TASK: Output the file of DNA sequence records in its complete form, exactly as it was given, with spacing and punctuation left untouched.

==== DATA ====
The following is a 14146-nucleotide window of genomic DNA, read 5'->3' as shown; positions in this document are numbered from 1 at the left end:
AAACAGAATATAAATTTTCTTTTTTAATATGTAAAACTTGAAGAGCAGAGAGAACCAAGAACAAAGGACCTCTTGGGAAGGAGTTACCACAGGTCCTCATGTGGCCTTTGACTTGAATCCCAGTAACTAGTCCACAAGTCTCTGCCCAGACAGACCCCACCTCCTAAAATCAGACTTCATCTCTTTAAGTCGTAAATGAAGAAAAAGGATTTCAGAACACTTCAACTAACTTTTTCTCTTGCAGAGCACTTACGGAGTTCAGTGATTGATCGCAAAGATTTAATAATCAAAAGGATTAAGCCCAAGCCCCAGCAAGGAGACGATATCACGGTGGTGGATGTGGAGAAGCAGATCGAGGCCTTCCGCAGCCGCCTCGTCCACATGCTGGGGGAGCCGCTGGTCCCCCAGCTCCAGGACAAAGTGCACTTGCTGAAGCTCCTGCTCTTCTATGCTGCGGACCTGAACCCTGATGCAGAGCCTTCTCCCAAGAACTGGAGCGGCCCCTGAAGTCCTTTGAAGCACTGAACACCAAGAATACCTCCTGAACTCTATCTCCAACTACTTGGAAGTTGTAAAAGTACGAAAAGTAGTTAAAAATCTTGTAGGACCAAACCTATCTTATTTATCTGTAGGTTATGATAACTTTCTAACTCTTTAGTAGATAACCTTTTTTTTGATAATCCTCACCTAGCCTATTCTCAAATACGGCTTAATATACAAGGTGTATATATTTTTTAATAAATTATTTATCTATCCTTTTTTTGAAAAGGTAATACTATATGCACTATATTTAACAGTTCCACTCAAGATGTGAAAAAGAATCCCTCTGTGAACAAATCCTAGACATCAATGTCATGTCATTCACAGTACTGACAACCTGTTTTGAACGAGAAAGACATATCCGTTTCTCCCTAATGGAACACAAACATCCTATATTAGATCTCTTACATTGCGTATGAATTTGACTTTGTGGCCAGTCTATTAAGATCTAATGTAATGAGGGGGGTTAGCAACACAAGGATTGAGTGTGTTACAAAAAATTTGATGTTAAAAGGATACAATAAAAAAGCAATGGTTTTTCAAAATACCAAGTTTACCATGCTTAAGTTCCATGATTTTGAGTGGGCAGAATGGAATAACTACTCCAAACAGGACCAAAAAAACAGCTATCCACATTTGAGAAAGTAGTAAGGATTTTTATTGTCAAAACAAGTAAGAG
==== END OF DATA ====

The following is a 14146-nucleotide window of genomic DNA, read 5'->3' as shown; positions in this document are numbered from 1 at the left end:
AAACAGAATATAAATTTTCTTTTTTAATATGTAAAACTTGAAGAGCAGAGAGAACCAAGAACAAAGGACCTCTTGGGAAGGAGTTACCACAGGTCCTCATGTGGCCTTTGACTTGAATCCCAGTAACTAGTCCACAAGTCTCTGCCCAGACAGACCCCACCTCCTAAAATCAGACTTCATCTCTTTAAGTCGTAAATGAAGAAAAAGGATTTCAGAACACTTCAACTAACTTTTTCTCTTGCAGAGCACTTACGGAGTTCAGTGATTGATCGCAAAGATTTAATAATCAAAAGGATTAAGCCCAAGCCCCAGCAAGGAGACGATATCACGGTGGTGGATGTGGAGAAGCAGATCGAGGCCTTCCGCAGCCGCCTCGTCCACATGCTGGGGGAGCCGCTGGTCCCCCAGCTCCAGGACAAAGTGCACTTGCTGAAGCTCCTGCTCTTCTATGCTGCGGACCTGAACCCTGATGCAGAGCCTTCTCCCAAGAACTGGAGCGGCCCCTGAAGTCCTTTGAAGCACTGAACACCAAGAATACCTCCTGAACTCTATCTCCAACTACTTGGAAGTTGTAAAAGTACGAAAAGTAGTTAAAAATCTTGTAGGACCAAACCTATCTTATTTATCTGTAGGTTATGATAACTTTCTAACTCTTTAGTAGATAACCTTTTTTTTGATAATCCTCACCTAGCCTATTCTCAAATACGGCTTAATATACAAGGTGTATATATTTTTTAATAAATTATTTATCTATCCTTTTTTTGAAAAGGTAATACTATATGCACTATATTTAACAGTTCCACTCAAGATGTGAAAAAGAATCCCTCTGTGAACAAATCCTAGACATCAATGTCATGTCATTCACAGTACTGACAACCTGTTTTGAACGAGAAAGACATATCCGTTTCTCCCTAATGGAACACAAACATCCTATATTAGATCTCTTACATTGCGTATGAATTTGACTTTGTGGCCAGTCTATTAAGATCTAATGTAATGAGGGGGGTTAGCAACACAAGGATTGAGTGTGTTACAAAAAATTTGATGTTAAAAGGATACAATAAAAAAGCAATGGTTTTTCAAAATACCAAGTTTACCATGCTTAAGTTCCATGATTTTGAGTGGGCAGAATGGAATAACTACTCCAAACAGGACCAAAAAAACAGCTATCCACATTTGAGAAAGTAGTAAGGATTTTTATTGTCAAAACAAGTAAGAG